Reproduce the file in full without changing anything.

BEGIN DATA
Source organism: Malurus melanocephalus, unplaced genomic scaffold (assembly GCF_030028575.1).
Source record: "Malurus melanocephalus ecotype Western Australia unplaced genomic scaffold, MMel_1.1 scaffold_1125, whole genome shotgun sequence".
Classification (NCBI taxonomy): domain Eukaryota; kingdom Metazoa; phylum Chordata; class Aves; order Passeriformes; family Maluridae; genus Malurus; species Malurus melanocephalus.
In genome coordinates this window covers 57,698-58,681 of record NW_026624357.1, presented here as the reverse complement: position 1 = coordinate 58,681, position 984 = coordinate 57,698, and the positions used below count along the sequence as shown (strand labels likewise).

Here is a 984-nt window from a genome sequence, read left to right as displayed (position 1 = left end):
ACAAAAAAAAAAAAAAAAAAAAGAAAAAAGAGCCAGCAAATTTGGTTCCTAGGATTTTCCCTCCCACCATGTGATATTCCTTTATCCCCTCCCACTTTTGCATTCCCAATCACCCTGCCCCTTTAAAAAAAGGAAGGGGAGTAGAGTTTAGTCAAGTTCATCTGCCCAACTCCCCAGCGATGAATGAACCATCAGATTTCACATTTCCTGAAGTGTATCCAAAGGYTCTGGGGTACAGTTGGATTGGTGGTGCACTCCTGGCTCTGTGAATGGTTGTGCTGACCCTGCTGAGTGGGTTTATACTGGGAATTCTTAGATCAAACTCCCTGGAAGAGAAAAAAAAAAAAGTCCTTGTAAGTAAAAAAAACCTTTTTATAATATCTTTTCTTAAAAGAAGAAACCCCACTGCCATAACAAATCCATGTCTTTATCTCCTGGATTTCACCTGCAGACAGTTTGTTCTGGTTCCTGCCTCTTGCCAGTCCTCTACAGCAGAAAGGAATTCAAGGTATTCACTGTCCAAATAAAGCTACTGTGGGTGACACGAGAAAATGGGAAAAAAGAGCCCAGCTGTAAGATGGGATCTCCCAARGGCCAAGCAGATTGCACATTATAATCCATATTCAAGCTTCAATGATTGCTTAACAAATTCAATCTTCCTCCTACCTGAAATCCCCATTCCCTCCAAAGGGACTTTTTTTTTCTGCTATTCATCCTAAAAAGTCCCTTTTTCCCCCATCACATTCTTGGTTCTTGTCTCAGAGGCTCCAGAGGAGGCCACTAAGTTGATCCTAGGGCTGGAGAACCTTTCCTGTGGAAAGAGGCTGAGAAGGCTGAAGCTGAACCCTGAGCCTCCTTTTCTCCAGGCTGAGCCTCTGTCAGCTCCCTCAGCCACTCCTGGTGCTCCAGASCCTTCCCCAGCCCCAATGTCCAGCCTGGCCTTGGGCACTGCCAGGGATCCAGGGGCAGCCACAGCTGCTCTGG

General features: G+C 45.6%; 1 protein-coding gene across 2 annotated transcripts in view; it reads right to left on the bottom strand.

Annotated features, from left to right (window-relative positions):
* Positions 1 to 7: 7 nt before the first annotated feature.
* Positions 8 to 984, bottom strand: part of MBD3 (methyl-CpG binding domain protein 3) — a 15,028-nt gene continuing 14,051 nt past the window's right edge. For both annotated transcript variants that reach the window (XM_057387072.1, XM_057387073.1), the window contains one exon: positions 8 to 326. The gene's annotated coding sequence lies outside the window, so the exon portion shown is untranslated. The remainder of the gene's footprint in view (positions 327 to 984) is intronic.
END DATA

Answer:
Source organism: Malurus melanocephalus, unplaced genomic scaffold (assembly GCF_030028575.1).
Source record: "Malurus melanocephalus ecotype Western Australia unplaced genomic scaffold, MMel_1.1 scaffold_1125, whole genome shotgun sequence".
Classification (NCBI taxonomy): domain Eukaryota; kingdom Metazoa; phylum Chordata; class Aves; order Passeriformes; family Maluridae; genus Malurus; species Malurus melanocephalus.
In genome coordinates this window covers 57,698-58,681 of record NW_026624357.1, presented here as the reverse complement: position 1 = coordinate 58,681, position 984 = coordinate 57,698, and the positions used below count along the sequence as shown (strand labels likewise).

Here is a 984-nt window from a genome sequence, read left to right as displayed (position 1 = left end):
ACAAAAAAAAAAAAAAAAAAAAGAAAAAAGAGCCAGCAAATTTGGTTCCTAGGATTTTCCCTCCCACCATGTGATATTCCTTTATCCCCTCCCACTTTTGCATTCCCAATCACCCTGCCCCTTTAAAAAAAGGAAGGGGAGTAGAGTTTAGTCAAGTTCATCTGCCCAACTCCCCAGCGATGAATGAACCATCAGATTTCACATTTCCTGAAGTGTATCCAAAGGYTCTGGGGTACAGTTGGATTGGTGGTGCACTCCTGGCTCTGTGAATGGTTGTGCTGACCCTGCTGAGTGGGTTTATACTGGGAATTCTTAGATCAAACTCCCTGGAAGAGAAAAAAAAAAAAGTCCTTGTAAGTAAAAAAAACCTTTTTATAATATCTTTTCTTAAAAGAAGAAACCCCACTGCCATAACAAATCCATGTCTTTATCTCCTGGATTTCACCTGCAGACAGTTTGTTCTGGTTCCTGCCTCTTGCCAGTCCTCTACAGCAGAAAGGAATTCAAGGTATTCACTGTCCAAATAAAGCTACTGTGGGTGACACGAGAAAATGGGAAAAAAGAGCCCAGCTGTAAGATGGGATCTCCCAARGGCCAAGCAGATTGCACATTATAATCCATATTCAAGCTTCAATGATTGCTTAACAAATTCAATCTTCCTCCTACCTGAAATCCCCATTCCCTCCAAAGGGACTTTTTTTTTCTGCTATTCATCCTAAAAAGTCCCTTTTTCCCCCATCACATTCTTGGTTCTTGTCTCAGAGGCTCCAGAGGAGGCCACTAAGTTGATCCTAGGGCTGGAGAACCTTTCCTGTGGAAAGAGGCTGAGAAGGCTGAAGCTGAACCCTGAGCCTCCTTTTCTCCAGGCTGAGCCTCTGTCAGCTCCCTCAGCCACTCCTGGTGCTCCAGASCCTTCCCCAGCCCCAATGTCCAGCCTGGCCTTGGGCACTGCCAGGGATCCAGGGGCAGCCACAGCTGCTCTGG

General features: G+C 45.6%; 1 protein-coding gene across 2 annotated transcripts in view; it reads right to left on the bottom strand.

Annotated features, from left to right (window-relative positions):
* Positions 1 to 7: 7 nt before the first annotated feature.
* Positions 8 to 984, bottom strand: part of MBD3 (methyl-CpG binding domain protein 3) — a 15,028-nt gene continuing 14,051 nt past the window's right edge. For both annotated transcript variants that reach the window (XM_057387072.1, XM_057387073.1), the window contains one exon: positions 8 to 326. The gene's annotated coding sequence lies outside the window, so the exon portion shown is untranslated. The remainder of the gene's footprint in view (positions 327 to 984) is intronic.